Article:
“This wish just to go back…when I know I wasn’t even happy! Show me my best memory – it’s probably super crappy.”
“Nostalgia – a sentimental longing or wistful affection for the past, typically for a period or place with happy personal associations.” Thanks, Oxford. But we could have clarified that as well by just asking Will Sheff, the head of Austin’s finest folkrock-formation OKKERVIL RIVER. Maybe he would have answered by just putting on the 8th record of his band, called The Silver Gymnasium. A bunch of songs in which he devoted every single note and line to the small town of Meriden, New Hampshire where Sheff grew up in the 80s. An huge project indeed, but by carrying out a concept like this once more, OKKERVIL RIVER prove to be one of the most literate and ambitious songwriters in their field. And that’s not necessiraly something one could have expected after the slightly over-produced and bloodless predecessor I Am Very Far. A record of which Sheff himself now says, that it’s been a rather “bristling, pushing-people-away kind of record”. With these new songs, he consciously tried to let people in; expanding his usually fictional-character-based songwriting in favor of a deeply personal but nonetheless clever generalizing record about the elusiveness of memory.
A whole record about youth, childhood, and therefore highly subjective experiences is definitely a hard thing to write. Under the given circumstances, one could easily slip into a general nostalgic glorification. Which is why only the best songwriters are able to make those strings, that tie us to our past, resonate the right way. What we’ve got here is a mysterious adventure, relocating us not only to a specific time and place in the youth/childhood of Will Sheff, but metaphorically spoken also deeply into our own memories. And of course, this isn’t always a rosy trip back to safety and happiness – there are places full of danger, there’s narrow-minded density, there’s bullying, there’s magic and wonder in the crappiest things, and of course: 80s retromania galore! “Don’t let them twist you, you have this song, you can take it with you. [..] Did the silence drop? Did your Walkman stop?” we hear Sheff yelling in one moment and continuing with his 80s-references in several others: “tell me about the greatest show, or the greatest movie you know/ or the greatest song that you taped off the radio/play it again and again. (It cuts off at the ending, though.)”.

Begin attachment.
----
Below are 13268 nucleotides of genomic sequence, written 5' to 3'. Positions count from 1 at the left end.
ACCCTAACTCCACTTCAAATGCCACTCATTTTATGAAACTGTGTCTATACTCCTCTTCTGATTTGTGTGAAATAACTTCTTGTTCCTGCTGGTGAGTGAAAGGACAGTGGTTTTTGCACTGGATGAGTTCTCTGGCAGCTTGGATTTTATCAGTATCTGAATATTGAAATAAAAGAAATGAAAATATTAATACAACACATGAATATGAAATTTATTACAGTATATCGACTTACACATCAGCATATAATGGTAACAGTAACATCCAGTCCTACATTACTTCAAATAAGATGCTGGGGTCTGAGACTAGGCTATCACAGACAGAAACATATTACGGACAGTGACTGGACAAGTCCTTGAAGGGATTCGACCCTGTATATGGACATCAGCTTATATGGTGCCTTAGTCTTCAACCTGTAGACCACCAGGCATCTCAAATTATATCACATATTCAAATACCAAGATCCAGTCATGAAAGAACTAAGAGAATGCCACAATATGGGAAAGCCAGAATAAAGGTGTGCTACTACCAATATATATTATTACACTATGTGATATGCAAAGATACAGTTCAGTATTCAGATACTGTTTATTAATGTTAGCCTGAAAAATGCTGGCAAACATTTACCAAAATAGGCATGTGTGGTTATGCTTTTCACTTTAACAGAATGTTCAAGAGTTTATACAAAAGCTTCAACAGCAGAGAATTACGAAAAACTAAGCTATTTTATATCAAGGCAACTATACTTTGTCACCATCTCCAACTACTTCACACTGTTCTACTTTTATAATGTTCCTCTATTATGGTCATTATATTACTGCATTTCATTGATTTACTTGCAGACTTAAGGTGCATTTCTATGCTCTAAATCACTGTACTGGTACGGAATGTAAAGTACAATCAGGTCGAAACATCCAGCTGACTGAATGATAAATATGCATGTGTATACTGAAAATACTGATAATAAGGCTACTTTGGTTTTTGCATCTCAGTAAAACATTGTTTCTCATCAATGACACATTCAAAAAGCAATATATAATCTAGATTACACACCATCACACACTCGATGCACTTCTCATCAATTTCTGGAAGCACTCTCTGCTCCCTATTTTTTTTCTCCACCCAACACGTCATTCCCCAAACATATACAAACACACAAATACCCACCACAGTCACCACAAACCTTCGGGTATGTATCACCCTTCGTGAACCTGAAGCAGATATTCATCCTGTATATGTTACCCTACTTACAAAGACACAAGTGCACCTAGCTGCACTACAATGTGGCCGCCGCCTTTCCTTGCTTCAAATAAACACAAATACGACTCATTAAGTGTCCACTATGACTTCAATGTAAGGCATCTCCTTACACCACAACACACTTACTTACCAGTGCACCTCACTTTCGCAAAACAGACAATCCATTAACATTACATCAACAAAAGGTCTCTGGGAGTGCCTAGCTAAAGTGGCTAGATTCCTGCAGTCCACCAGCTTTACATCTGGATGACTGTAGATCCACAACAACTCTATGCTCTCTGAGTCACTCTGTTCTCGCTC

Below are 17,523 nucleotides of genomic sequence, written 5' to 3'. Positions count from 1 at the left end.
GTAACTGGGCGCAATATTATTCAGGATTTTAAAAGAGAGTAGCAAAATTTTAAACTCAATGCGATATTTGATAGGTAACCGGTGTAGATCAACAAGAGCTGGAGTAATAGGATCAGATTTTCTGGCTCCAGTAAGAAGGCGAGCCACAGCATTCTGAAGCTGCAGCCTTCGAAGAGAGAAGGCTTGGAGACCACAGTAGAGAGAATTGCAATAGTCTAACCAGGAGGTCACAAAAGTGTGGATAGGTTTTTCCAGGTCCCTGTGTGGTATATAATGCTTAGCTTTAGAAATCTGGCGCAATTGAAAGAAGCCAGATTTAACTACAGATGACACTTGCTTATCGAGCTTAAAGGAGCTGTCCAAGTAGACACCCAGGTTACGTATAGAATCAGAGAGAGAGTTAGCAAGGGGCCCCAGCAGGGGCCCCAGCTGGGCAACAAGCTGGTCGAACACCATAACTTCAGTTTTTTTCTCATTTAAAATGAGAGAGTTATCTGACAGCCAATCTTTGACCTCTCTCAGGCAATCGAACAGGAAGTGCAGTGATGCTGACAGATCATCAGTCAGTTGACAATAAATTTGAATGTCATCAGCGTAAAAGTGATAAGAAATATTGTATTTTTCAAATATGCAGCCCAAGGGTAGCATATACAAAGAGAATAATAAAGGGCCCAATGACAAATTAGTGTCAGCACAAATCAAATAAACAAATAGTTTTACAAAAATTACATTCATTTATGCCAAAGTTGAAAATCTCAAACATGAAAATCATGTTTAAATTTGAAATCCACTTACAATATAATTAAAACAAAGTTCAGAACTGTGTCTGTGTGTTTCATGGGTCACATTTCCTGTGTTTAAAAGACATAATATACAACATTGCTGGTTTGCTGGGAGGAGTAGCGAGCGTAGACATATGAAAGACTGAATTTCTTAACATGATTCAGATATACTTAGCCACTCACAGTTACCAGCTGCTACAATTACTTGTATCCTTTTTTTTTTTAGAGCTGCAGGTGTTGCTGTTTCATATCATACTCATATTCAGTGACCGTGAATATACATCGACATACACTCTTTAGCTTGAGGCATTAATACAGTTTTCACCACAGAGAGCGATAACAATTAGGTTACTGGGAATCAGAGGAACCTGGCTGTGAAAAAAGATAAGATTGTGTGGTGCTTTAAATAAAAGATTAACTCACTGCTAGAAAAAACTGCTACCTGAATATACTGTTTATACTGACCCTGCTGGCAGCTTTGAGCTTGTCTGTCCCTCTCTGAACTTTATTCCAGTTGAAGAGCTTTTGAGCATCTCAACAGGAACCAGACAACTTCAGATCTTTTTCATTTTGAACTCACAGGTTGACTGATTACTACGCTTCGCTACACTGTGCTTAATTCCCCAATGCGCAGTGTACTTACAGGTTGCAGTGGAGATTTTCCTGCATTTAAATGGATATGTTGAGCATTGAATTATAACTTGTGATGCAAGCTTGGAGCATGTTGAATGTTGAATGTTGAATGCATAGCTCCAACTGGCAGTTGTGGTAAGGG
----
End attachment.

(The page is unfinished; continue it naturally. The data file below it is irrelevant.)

Musically, The Silver Gymnasium might be one of the richest experiences in the already impressive catalogue of OKKERVIL RIVER. Producer JOHN AGNELLO, who recently also cast his magic spells onto KURT VILE‘s excellent “Wakin’ On A Pretty Daze, helped the band in a really noticeable way to realize their vision. There’s a lot of 80s SPRINGSTEEN-vibe lingering through songs like Down Down The Deep River or On A Balcony – not that Sheff even tries to compete with the voice of the Boss. His singing remains to be deeply stuck in the fragile, crumbling enthusiasm of a man who’s sensitivity is not afraid of the dark, the madness, the anger. Yet the songs themselves: they could easily work out on bigger stages than the ones OKKERVIL RIVER used to play. With their new label ATO backing them, that’s maybe exactly what they are heading for. At least, with The Silver Gymnasium they successfully merged their outsider art with lots of hooks and melody. But be careful: just like Meriden, New Hampshire, there is no use to just pass through this record; you’d have to take a closer look around and get completely lost in it, in order to embrace the class of this uplifting, sepia-toned beauty.